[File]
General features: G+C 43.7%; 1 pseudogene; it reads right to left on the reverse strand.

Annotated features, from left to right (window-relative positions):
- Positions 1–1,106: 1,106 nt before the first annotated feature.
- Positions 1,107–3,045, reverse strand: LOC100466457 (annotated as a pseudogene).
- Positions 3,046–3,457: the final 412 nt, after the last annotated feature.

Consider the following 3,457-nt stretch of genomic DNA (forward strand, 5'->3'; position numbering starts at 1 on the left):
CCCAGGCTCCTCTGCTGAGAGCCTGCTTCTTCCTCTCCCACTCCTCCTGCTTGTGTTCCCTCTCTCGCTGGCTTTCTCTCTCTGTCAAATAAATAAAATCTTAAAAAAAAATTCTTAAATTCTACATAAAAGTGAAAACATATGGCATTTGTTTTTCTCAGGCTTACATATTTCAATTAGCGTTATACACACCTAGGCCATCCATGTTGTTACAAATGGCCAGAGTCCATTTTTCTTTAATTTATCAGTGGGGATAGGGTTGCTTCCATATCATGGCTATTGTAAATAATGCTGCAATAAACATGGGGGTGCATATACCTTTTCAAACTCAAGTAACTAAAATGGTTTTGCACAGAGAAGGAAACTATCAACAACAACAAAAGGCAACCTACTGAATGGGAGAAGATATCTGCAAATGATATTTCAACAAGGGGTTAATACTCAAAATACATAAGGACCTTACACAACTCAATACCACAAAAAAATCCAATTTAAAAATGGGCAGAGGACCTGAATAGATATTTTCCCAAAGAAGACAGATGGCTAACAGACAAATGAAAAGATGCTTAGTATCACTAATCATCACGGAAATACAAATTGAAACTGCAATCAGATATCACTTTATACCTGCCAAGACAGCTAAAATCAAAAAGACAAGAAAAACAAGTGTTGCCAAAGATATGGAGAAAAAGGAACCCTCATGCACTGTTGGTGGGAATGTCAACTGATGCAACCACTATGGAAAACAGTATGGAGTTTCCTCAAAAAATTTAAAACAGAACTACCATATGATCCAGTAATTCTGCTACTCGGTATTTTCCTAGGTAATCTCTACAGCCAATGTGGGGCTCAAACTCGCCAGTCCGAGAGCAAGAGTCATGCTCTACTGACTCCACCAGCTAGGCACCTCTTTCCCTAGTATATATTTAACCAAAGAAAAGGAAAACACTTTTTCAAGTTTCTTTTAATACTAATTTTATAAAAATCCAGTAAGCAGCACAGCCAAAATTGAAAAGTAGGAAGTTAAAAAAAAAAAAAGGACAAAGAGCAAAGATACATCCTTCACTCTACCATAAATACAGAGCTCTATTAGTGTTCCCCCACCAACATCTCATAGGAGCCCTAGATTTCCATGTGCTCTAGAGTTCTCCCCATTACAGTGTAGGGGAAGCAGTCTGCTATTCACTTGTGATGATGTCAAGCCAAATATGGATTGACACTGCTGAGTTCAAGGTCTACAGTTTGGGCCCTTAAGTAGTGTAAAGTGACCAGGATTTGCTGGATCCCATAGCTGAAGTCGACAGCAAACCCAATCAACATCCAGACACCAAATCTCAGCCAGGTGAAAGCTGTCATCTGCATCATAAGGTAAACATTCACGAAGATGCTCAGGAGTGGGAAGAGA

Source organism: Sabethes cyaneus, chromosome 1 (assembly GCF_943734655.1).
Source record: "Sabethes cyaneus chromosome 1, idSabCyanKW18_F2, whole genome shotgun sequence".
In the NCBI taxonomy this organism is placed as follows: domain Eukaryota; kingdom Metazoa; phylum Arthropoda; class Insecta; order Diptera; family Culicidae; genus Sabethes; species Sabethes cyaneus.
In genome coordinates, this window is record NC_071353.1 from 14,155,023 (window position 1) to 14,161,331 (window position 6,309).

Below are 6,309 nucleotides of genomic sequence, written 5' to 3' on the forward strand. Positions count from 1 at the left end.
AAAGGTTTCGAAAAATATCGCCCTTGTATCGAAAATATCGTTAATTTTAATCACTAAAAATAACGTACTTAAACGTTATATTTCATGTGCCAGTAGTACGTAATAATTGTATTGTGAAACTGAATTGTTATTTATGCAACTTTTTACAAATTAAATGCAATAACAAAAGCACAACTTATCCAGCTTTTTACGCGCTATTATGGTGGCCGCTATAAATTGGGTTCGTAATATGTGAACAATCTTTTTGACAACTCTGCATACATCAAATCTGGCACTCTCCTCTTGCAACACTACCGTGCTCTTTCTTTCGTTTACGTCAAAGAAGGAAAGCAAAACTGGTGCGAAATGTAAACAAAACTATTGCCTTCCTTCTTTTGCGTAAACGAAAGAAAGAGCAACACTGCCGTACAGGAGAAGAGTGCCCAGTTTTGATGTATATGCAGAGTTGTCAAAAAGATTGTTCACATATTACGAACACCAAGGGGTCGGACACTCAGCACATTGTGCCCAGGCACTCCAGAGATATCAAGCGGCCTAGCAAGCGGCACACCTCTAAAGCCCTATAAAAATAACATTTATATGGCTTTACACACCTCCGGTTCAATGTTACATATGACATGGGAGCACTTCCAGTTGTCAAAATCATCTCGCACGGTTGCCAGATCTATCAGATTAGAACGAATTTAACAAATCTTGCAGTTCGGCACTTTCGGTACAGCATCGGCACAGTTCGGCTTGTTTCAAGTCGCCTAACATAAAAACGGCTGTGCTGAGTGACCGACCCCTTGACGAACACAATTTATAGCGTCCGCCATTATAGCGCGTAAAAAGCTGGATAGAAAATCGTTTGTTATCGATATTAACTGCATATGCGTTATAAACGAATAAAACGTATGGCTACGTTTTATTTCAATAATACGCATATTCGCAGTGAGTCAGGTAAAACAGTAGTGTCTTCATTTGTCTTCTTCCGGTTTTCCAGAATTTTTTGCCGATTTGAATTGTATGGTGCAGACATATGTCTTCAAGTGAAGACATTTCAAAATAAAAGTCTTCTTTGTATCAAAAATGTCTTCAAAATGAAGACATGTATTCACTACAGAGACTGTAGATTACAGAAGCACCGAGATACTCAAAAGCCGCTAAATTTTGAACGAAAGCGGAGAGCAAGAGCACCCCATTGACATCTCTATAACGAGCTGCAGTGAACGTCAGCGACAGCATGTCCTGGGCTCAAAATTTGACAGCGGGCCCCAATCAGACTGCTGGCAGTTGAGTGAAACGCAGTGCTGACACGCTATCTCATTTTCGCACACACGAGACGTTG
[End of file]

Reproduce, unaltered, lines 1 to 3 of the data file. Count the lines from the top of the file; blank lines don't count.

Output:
General features: G+C 43.7%; 1 pseudogene; it reads right to left on the reverse strand.

Annotated features, from left to right (window-relative positions):
- Positions 1–1,106: 1,106 nt before the first annotated feature.